King Tut was buried with a hard-on to try and quash religious rebellion. Glad that’s worked well so far for Egypt.
When the young King Tut was buried, he was given his dead penis a full salute, standing up at a straight 90 degree angle. This hasn’t entirely been clear, but one egyptologist Salima Ikram, a professor at the American University in Cairo, has argued that the unusual burial of King Tut was an attempt to make him appear as Osiris, the god of the afterlife, to counter attempts by King Akhenaten to establish a monotheistic religion.
While King Tut wasn’t the biggest deal ever on the Nile compared to the achievements of other ancient Egyptian pharaohs, the fact that so much of him and his belongings were in tact has made him incredibly important to historians. Though Tut has been very thoroughly examined since his discovery in 1922, it was only until now that scientists realized that his embalming didn’t go well, leading to his body being marred all over by postmortem chemical burns.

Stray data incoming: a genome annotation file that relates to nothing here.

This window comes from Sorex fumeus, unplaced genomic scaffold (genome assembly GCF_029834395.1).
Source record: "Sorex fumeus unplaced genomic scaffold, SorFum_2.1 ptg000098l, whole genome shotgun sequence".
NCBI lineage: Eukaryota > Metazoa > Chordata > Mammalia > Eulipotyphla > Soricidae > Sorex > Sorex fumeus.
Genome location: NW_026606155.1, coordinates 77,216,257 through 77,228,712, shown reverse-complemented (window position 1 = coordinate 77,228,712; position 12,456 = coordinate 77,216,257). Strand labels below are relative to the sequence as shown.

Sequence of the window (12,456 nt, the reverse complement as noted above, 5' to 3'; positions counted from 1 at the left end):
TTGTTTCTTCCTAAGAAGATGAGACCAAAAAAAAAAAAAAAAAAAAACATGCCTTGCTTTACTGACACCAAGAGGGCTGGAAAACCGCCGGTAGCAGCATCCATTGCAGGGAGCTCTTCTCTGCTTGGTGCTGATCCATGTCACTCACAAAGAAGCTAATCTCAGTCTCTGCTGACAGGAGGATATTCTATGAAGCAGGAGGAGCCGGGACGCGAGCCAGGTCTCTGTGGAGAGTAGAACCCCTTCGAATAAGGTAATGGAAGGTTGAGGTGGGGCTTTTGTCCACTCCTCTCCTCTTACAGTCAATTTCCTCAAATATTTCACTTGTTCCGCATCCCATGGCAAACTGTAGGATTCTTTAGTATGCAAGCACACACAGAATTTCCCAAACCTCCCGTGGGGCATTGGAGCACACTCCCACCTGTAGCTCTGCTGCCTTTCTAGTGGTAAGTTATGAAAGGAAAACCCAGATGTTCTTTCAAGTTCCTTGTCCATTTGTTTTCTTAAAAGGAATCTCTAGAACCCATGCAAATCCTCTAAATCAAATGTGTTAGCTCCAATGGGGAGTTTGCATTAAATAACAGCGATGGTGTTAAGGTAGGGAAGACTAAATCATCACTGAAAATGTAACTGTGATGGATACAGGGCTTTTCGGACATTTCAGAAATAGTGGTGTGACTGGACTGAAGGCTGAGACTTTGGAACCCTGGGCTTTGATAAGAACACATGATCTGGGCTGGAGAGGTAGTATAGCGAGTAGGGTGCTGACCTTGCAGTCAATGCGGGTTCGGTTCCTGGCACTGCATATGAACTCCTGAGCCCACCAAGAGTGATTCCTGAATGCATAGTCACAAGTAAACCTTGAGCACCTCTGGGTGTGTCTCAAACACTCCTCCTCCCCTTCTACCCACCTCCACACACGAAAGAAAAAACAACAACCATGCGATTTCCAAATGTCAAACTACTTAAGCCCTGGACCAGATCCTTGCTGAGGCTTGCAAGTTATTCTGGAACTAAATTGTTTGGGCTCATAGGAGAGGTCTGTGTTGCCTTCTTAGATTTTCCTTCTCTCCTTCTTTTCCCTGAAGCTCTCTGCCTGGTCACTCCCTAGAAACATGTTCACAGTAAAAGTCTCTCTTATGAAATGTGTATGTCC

Pretty everyone has seen the Eye of Horus somewhere at some point. It’s been in every single movie, TV show, book and video game even remotely touching on anything to do with ancient Egypt, and it’s been turned into millions of cheap head shop pendants, but it’s more than meets the eye— it’s not just a cool symbol, but it’s a math problem.
Archaeologists from Egypt and Sweden have unearthed the 1100 year old tomb of an ancient Egyptian female singer in The Valley of the Kings. The find is the first woman found to have been buried in this royal patch of ground who has not been royalty.